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freckleface2727
the bookclub I went to was great!
not a huge turnout, but diverse enough to make it interesting all the same.
that everyone else in the room openly said strongly that if it hadn't been the chosen book for the club they never would have read it, whereas I was the only one who came across it fresh off the presses and devoured it, well, that's ok too. telling maybe.. but still ok.

and I have now realised something.
in the last 4 weeks or so, I've apparently begun a literary trek around the world, and so am going to continue. I started out in Israel ( a book on a young woman soldier doing her mandatory 2 yrs in service), then Gorsky/Siberia Russia: Dancing Under the Red Star; the story of the only known American woman to survive a work camp there as a political prisoner) then Japan (Memoirs of a Geisha, altho that's 1/2 cheating as I read it years ago & only re-skimmed for the book club) and currently am "in" India (Yoga Hotel- great great!!) and then head next to Iraq for Night Draws Near,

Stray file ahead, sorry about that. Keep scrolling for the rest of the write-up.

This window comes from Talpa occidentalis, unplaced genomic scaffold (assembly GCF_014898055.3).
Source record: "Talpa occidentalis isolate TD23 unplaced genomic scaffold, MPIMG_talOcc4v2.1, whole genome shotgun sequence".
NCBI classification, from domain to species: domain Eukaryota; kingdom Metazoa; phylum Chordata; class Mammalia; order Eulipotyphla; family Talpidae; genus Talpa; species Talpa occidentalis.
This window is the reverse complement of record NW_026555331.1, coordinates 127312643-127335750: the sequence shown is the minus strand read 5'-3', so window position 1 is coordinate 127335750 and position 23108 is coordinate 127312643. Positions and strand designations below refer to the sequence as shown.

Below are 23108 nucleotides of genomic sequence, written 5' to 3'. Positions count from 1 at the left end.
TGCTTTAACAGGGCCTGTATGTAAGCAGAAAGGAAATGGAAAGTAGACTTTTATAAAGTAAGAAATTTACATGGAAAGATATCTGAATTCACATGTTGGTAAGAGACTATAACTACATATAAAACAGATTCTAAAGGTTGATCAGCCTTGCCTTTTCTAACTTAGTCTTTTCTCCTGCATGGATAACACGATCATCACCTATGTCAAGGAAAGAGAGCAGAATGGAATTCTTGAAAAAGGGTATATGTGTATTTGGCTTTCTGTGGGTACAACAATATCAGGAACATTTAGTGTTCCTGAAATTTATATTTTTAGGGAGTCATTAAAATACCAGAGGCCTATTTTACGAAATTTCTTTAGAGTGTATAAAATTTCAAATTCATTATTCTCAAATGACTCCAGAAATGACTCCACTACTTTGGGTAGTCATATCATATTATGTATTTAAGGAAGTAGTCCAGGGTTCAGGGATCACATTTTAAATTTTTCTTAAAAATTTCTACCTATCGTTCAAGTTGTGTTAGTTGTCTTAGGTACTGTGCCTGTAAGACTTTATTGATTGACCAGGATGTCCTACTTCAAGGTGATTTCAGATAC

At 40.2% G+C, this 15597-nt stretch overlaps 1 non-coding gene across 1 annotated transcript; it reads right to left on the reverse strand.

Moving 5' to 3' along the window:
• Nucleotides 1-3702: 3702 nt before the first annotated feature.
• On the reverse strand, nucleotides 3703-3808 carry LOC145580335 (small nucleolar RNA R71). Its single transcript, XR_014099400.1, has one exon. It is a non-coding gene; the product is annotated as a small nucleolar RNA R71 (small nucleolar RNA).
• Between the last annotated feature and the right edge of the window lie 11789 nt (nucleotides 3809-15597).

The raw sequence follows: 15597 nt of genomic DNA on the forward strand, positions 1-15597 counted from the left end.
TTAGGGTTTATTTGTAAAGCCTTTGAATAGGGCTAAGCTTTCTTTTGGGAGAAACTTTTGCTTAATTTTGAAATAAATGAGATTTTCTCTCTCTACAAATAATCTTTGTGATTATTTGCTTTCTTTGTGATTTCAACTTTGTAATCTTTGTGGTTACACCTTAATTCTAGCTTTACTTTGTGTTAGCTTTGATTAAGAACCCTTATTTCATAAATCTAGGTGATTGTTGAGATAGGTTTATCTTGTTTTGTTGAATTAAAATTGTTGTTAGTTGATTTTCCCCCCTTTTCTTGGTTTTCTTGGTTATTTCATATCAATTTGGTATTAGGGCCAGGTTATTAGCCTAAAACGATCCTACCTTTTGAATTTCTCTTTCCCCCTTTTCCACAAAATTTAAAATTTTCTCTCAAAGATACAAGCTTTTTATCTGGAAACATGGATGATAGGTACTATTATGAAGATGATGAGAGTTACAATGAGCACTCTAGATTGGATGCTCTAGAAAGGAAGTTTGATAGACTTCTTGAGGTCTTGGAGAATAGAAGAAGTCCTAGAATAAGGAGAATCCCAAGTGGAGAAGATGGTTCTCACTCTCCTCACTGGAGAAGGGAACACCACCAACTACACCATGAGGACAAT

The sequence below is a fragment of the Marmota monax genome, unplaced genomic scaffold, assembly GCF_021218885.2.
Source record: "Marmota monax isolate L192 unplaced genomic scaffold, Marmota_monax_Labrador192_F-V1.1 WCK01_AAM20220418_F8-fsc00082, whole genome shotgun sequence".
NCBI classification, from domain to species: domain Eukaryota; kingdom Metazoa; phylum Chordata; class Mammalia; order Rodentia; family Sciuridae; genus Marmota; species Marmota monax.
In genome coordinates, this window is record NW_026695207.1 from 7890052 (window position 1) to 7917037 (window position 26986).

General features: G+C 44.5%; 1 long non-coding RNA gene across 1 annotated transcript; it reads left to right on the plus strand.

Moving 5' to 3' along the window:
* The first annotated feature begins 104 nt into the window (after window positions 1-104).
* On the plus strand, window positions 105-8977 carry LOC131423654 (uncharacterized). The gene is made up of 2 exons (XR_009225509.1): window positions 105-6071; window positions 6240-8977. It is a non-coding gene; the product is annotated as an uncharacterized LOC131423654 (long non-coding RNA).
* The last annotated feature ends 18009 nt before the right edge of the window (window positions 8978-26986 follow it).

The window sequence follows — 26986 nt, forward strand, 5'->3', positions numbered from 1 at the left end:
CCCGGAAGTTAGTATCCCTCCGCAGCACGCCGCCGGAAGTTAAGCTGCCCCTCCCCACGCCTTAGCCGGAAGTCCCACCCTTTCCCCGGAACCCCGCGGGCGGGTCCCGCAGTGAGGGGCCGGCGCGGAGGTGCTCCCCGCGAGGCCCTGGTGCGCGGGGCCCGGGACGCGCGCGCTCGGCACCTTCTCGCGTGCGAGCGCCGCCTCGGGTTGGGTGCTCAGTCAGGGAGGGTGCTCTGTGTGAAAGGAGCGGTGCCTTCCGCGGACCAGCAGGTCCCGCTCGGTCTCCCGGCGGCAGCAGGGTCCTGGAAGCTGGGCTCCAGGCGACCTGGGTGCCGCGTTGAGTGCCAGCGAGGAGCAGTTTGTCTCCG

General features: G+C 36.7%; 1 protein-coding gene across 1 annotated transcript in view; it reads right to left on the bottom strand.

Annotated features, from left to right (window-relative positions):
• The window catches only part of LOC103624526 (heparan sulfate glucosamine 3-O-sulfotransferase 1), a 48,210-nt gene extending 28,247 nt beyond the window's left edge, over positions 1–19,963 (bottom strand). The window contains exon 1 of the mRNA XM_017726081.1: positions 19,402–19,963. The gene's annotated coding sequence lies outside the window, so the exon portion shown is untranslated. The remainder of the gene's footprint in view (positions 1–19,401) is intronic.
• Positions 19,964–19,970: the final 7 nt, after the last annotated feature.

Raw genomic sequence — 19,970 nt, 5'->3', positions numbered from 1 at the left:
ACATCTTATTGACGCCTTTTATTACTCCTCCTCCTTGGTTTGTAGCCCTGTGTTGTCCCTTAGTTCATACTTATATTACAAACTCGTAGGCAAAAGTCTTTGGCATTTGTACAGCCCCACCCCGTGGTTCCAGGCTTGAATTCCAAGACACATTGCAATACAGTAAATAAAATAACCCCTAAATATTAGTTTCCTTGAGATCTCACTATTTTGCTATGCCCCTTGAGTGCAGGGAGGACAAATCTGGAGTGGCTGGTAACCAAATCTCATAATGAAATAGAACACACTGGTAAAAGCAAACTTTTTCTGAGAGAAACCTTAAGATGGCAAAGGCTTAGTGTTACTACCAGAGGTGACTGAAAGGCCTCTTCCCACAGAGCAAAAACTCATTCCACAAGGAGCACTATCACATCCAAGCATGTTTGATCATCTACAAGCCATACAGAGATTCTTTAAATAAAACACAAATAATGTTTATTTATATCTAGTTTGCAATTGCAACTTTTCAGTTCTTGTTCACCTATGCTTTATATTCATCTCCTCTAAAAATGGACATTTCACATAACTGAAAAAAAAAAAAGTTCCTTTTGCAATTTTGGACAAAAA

if I can stomach it.

I don't know why I am so drawn to these books lately, but I'm enjoying the cultural enrichment.
bunnyb
none of them would have read it otherwise? were they glad then that it was chosen? I think Memoirs of a Geisha is a beautiful read; if none of them enjoyed it at all, freckle, then yeah that is telling.
raisingirl
Oh, Mr. FJ, I've been secretly wanting to read that book as well! Hee.

Wasabi, I tried reading INTNM a while ago; I couldn't get into it. I really wanted to like it, too, but one day I put it down and just didn't feel like picking it up again. It's so disappointing when that happens! I always feel guilty, too. Unfinished book guilt.
snafooey
Freckle, what was the book about the Israeli soldier called?
freckleface2727
snafooey,
I've been trying to remember the name sinse last night and keep coming up w/ Girl Soldier bc that's how they referred to themselves often in the book, but know it's not right.

am going to see if I can't acccess all the books I've checked out at my local library sight and if not will make a point of going by there again soon and will let you know. it actually is a Teen Book I believe.. something I didn't realise at the time and though it doesn't matter to me, it doesn't read that way. it's a good, interesting glimpse into that world and the political climate, something I admit to not knowing enough about.